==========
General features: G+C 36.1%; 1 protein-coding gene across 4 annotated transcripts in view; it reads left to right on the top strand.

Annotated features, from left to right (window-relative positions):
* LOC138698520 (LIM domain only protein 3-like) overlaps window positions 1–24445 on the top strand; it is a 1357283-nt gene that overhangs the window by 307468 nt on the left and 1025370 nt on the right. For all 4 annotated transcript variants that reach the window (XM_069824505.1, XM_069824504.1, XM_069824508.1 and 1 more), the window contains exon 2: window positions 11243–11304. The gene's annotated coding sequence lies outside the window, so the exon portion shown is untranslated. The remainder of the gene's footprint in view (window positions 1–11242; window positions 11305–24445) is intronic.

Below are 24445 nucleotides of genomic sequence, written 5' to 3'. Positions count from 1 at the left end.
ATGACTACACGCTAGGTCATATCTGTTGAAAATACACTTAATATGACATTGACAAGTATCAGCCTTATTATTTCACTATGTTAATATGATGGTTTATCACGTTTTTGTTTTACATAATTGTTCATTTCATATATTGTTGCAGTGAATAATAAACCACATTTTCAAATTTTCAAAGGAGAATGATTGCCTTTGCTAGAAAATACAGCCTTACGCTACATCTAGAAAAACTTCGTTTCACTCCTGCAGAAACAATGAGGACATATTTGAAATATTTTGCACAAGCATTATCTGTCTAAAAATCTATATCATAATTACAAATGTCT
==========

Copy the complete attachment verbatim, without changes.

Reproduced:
General features: G+C 36.1%; 1 protein-coding gene across 4 annotated transcripts in view; it reads left to right on the top strand.

Annotated features, from left to right (window-relative positions):
* LOC138698520 (LIM domain only protein 3-like) overlaps window positions 1–24445 on the top strand; it is a 1357283-nt gene that overhangs the window by 307468 nt on the left and 1025370 nt on the right. For all 4 annotated transcript variants that reach the window (XM_069824505.1, XM_069824504.1, XM_069824508.1 and 1 more), the window contains exon 2: window positions 11243–11304. The gene's annotated coding sequence lies outside the window, so the exon portion shown is untranslated. The remainder of the gene's footprint in view (window positions 1–11242; window positions 11305–24445) is intronic.

Below are 24445 nucleotides of genomic sequence, written 5' to 3'. Positions count from 1 at the left end.
ATGACTACACGCTAGGTCATATCTGTTGAAAATACACTTAATATGACATTGACAAGTATCAGCCTTATTATTTCACTATGTTAATATGATGGTTTATCACGTTTTTGTTTTACATAATTGTTCATTTCATATATTGTTGCAGTGAATAATAAACCACATTTTCAAATTTTCAAAGGAGAATGATTGCCTTTGCTAGAAAATACAGCCTTACGCTACATCTAGAAAAACTTCGTTTCACTCCTGCAGAAACAATGAGGACATATTTGAAATATTTTGCACAAGCATTATCTGTCTAAAAATCTATATCATAATTACAAATGTCT